The Strange Side of the Writing Life
- October 17, 2016
- 4 Comments
Author Carmel Berman Reingold told me this story years ago: She ran into a friend one day and they chatted a bit before the friend said, “Are you still writing?”
Carmel smiled sweetly and (thinking of her many magazine articles and books) replied, “Yes, I am.”
“Oh, that’s good,” the friend chirped. “As long as you’re keeping busy.”
I find writing to be a peculiar profession in that no one says things like this to teachers or doctors or plumbers. And I wouldn’t dream of suggesting to one of them that when I retire, I’m going to be a plumber. As if it’s such an easy thing to do.
What does this all come down to? Perception. Thanks to TV and movies, many think the writer’s life is one that’s filled with glamour and effortless hours of writing best-selling prose. I used to watch the show Castle. How often did we see him actually write? (I can understand that. Watching me type away on the keyboard or scribble into a notebook would not be ratings gold.)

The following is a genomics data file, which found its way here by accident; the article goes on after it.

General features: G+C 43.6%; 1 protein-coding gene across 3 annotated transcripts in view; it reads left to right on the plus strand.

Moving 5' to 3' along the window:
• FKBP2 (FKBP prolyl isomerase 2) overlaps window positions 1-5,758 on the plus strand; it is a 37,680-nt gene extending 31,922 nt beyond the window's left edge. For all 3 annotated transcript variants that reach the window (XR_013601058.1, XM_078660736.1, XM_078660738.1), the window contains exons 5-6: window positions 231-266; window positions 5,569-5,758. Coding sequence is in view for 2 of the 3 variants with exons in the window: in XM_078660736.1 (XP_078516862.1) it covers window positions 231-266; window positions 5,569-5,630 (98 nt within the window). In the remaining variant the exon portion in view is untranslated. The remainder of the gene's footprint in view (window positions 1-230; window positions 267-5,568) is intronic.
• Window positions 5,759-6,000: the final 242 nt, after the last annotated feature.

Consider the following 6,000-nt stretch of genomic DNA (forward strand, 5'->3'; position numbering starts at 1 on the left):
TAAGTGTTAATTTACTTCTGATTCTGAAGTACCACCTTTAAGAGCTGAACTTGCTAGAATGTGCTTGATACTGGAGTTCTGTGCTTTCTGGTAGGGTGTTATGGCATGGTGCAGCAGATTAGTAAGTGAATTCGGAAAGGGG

But still. It looks and sounds like writers don’t really work. I remember reading an interview with Charles M. Schultz, who said that most of the work went on in his head but he kept a sketchpad nearby so that if someone came in, they’d see him “working.”
Like I said, a peculiar profession. I have no answers to fixing the view, only one bit of advice for dealing with the comments that might make you want to tear out your hair.
Remember the golden rule: Be kind, and keep writing.